Meet Conrad Murray, the visionary creator of “Pied Piper,” which will be showcased at Battersea Arts Centre from October 24th — 28th. We delve into the inspiration behind this innovative hip hop musical based on the medieval fairy-tale. He shares insights into the unique creative process that involves beatboxers and musicians in the cast, distinguishing “Pied Piper” from his previous work, “Frankenstein: How to Make a Monster.” We explore the thought-provoking themes addressed in the play and the electrifying experience it promises to offer the audience. Murray’s commitment to involving the local community and his personal vision for the production add depth to our conversation. As we anticipate the world première of “Pied Piper,” Murray reflects on the influence of exceptional reviews, the significance of support from foundations and individuals, and the powerful messages and emotions he hopes the audience will take away from this remarkable theatrical journey.
What inspired you to create “Pied Piper,” a hip hop musical based on the medieval fairy-tale?
The story of the Pied Piper was music based, and talks about the threat of the artist, and how they can challenge society. It felt like a great fit for a hip hop show! Plus, it seemed suitable for a family show.
Can you tell us about the creative process behind the production, especially with the involvement of beatboxers and musicians in the cast?
Me and the producer of Frankenstein, Lara Taylor, wanted to come up with a new idea and challenge ourselves to improve on what we have done before. So we started to develop the story and do workshops along with Lakeisha Lynch Stevens with young people to test stuff out.
I wanted to put together a fantastic cast of talents and characters. Some were already in the Academy, and others have been developed through the Academy. In this way, we have created a super team who jam and write together. It’s been a few years now, so people have grown up and developed.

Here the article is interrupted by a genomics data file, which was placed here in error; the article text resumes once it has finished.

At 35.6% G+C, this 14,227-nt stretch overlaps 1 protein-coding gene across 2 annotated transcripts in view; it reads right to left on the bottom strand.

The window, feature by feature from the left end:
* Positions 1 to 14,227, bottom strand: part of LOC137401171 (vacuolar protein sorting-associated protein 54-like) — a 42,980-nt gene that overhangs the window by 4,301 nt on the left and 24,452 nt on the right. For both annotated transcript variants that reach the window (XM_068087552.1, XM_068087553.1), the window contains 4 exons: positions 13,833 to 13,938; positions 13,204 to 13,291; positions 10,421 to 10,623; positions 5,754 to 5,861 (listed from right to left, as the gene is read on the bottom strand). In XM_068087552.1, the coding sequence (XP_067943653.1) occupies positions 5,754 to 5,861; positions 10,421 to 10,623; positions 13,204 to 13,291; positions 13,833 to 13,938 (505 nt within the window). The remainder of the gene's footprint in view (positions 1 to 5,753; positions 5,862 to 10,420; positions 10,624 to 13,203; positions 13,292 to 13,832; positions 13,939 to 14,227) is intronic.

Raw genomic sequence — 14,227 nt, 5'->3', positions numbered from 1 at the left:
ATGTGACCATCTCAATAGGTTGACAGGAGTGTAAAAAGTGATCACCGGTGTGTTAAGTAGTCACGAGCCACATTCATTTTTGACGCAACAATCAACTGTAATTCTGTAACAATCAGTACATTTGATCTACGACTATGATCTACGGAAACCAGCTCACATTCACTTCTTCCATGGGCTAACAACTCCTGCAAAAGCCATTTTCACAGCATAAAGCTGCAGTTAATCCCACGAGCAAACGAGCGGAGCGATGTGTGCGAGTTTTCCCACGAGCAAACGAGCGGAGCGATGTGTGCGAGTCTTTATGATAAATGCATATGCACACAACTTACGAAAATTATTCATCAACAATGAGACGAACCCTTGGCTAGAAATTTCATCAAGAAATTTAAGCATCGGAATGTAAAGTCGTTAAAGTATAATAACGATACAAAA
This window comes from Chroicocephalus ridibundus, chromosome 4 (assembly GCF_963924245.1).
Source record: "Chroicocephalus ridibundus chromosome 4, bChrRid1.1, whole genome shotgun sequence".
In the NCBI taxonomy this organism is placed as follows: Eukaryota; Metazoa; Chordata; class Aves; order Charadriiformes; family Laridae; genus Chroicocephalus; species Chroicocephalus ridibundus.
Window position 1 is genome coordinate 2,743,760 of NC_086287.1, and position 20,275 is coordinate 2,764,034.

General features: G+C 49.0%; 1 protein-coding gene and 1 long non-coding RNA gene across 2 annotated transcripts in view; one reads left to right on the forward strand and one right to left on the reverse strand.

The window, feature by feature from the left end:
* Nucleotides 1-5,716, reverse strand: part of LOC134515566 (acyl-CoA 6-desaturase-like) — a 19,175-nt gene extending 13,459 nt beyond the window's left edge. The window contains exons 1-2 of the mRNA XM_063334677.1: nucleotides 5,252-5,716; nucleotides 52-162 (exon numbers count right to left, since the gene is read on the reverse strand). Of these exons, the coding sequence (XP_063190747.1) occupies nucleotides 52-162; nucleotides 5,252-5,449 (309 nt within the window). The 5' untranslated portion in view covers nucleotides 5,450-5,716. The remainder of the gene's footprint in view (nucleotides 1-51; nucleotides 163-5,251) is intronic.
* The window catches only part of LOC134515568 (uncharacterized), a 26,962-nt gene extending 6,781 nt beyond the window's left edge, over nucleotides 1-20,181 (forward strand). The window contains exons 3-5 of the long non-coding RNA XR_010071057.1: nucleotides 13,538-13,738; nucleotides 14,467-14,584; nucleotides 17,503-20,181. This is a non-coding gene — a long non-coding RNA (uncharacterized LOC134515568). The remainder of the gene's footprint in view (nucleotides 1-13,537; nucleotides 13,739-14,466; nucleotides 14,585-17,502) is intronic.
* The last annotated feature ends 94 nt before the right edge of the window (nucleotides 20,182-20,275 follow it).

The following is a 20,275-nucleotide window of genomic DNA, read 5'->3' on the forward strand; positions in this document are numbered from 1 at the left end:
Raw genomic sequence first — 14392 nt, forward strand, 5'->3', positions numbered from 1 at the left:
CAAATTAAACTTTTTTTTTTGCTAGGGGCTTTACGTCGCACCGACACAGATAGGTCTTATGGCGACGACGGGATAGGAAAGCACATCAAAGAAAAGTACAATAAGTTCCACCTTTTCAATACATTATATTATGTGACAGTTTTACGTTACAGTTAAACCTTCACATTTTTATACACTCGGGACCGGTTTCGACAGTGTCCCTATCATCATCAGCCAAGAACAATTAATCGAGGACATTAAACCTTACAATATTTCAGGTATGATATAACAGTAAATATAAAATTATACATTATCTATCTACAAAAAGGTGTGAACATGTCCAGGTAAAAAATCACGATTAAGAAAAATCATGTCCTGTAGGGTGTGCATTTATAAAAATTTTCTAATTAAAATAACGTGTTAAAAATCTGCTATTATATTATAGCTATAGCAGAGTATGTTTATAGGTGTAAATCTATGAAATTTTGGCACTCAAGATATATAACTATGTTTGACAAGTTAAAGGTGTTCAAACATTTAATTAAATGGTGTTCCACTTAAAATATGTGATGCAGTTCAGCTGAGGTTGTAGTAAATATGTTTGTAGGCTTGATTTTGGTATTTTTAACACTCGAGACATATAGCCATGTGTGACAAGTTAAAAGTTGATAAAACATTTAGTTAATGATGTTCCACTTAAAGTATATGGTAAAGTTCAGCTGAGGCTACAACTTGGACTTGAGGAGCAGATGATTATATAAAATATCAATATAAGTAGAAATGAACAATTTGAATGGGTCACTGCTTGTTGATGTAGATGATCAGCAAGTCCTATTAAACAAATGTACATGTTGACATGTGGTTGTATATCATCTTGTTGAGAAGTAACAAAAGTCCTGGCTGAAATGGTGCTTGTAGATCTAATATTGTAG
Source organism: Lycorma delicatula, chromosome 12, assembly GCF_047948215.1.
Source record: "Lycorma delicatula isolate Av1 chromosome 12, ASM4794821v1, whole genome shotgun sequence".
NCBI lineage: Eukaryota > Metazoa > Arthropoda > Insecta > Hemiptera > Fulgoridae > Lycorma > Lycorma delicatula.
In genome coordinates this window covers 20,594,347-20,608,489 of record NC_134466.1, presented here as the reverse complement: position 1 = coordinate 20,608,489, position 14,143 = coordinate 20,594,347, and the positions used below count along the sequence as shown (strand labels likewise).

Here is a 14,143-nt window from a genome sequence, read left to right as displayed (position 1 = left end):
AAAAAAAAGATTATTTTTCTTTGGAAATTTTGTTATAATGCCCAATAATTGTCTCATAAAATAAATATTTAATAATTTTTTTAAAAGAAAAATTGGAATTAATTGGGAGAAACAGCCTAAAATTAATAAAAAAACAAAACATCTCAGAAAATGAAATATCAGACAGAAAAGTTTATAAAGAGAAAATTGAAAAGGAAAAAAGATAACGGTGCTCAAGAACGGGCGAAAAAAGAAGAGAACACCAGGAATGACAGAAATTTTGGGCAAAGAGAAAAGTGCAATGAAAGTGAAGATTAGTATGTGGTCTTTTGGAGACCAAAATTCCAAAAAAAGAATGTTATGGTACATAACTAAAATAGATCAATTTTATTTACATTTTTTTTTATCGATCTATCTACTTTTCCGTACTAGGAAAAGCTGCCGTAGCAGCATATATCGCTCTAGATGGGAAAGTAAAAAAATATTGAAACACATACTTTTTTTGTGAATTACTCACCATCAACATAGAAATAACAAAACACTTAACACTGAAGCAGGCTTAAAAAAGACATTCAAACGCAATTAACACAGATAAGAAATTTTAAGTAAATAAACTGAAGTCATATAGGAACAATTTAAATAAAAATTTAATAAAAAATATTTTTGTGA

We worked as a team to explore the themes and musical ideas through workshops and jams. Everyone was beatboxing, jamming , rapping and singing. After a few weeks working together, I collated the material and started to create a script with the music and ideas that we explored.
How does “Pied Piper” differ from your previous work, “Frankenstein: How to Make a Monster,” in terms of theme and style?
Frankenstein was episodic, each scene told its own story and created a mood and aesthetic. We used themes from the original Mary Shelley book to create our own response. It was like a live theatrical album in a way.
With Pied Piper, we aimed to tell a narrative story where all the scenes linked to tell a story, one that could be communicated to families of all ages. It is a different show, and in many ways a lot more ambitious.
I teamed up with Ria Parry who I have worked with before on a hip hop theatre solo show DenMarked, to help deliver this vision of amazing music and visual but also a strong story. In Frankenstein, it was pretty much myself and the cast creating the whole aesthetic journey of the piece.
Tell us about the issues the play addresses? How did you come up with the idea of intertwining these elements with the classic Pied Piper story?
We wanted to address greed, capitalism , the power of art and challenging of established ideas. These were the ideas that we found were in the original version, and that we were passionate about exploring today, in our work.
The world is changing fast, and people need to feel empowered to give their energy and ideas to take the lead and embrace change.
There is a theme within the Pied Piper, which we pushed a lot more, that says that young people have power. After all, in the story, the Piper eventually inflicts his utmost revenge by taking the most prized possession — the children.
What kind of experience can the audience expect from “Pied Piper”? How does it stand out as a unique and electrifying night of vocal wizardry?